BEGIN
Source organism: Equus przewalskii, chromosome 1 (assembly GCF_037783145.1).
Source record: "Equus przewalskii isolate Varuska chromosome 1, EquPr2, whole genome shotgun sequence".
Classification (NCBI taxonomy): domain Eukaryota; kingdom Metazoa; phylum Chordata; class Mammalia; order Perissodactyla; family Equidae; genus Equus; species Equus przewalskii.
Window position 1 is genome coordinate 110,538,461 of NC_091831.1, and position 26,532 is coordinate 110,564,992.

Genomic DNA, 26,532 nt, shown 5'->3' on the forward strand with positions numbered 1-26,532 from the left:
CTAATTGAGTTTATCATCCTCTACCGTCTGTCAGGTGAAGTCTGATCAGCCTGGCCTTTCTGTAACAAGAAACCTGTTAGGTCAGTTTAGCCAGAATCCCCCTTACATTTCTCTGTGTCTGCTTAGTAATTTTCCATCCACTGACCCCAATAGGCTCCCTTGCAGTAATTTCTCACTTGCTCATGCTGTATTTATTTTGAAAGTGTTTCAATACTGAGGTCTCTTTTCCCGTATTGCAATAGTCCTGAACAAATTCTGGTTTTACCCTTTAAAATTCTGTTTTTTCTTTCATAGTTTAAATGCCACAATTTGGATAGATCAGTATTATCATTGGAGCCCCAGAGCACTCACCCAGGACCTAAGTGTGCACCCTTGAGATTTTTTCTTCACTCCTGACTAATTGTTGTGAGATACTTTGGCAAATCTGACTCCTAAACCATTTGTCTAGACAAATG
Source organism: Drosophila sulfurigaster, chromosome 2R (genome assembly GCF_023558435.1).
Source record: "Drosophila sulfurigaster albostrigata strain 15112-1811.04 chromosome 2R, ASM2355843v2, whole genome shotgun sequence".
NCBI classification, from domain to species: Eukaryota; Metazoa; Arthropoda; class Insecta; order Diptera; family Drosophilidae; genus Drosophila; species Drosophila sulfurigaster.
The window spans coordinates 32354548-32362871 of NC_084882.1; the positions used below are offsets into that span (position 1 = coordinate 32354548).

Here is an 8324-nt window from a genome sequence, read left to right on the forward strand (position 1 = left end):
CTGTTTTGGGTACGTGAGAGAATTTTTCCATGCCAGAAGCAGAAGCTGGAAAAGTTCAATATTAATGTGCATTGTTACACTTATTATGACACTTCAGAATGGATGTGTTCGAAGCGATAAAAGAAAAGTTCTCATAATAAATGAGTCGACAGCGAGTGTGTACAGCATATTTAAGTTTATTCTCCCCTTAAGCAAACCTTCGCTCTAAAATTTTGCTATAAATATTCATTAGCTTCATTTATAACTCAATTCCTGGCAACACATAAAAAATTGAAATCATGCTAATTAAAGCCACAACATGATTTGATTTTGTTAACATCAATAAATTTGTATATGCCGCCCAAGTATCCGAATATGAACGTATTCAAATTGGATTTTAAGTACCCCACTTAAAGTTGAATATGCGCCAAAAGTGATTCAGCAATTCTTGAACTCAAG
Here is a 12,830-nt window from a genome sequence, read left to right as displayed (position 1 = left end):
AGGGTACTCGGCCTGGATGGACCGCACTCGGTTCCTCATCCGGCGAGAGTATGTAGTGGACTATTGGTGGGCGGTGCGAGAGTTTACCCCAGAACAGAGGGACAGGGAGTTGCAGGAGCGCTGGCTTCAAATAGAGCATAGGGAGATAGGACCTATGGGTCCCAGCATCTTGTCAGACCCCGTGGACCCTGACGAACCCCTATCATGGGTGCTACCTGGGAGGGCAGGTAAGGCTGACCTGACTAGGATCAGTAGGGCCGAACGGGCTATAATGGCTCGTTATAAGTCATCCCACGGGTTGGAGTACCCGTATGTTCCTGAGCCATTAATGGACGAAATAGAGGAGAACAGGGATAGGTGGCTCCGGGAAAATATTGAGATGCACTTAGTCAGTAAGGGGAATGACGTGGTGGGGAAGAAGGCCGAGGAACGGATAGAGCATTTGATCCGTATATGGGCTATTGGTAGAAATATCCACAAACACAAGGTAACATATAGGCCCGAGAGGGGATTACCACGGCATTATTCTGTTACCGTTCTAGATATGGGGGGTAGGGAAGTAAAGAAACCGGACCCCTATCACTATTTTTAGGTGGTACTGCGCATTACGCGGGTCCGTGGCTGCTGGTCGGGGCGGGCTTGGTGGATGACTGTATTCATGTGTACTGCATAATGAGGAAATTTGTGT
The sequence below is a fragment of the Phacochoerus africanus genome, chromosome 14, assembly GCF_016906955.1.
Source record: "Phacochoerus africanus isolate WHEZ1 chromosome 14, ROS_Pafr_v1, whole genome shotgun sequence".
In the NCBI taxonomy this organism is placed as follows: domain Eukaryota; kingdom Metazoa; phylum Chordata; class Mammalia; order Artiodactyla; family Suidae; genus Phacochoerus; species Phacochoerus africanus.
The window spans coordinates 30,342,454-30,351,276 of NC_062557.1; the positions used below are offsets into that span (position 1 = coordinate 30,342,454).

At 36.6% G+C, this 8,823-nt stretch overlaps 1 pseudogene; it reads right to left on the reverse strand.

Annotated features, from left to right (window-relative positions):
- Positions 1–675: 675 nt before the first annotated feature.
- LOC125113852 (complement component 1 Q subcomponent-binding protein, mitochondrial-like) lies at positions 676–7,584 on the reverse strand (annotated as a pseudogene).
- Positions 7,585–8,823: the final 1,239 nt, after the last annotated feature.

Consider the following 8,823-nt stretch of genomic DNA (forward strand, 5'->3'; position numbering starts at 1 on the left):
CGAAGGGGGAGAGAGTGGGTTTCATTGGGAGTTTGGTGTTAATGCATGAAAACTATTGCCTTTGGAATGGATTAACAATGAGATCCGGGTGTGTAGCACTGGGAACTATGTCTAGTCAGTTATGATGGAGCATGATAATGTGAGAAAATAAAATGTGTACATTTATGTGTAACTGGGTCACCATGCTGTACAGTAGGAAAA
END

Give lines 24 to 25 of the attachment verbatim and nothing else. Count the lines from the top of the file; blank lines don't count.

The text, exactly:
Consider the following 8,823-nt stretch of genomic DNA (forward strand, 5'->3'; position numbering starts at 1 on the left):
CGAAGGGGGAGAGAGTGGGTTTCATTGGGAGTTTGGTGTTAATGCATGAAAACTATTGCCTTTGGAATGGATTAACAATGAGATCCGGGTGTGTAGCACTGGGAACTATGTCTAGTCAGTTATGATGGAGCATGATAATGTGAGAAAATAAAATGTGTACATTTATGTGTAACTGGGTCACCATGCTGTACAGTAGGAAAA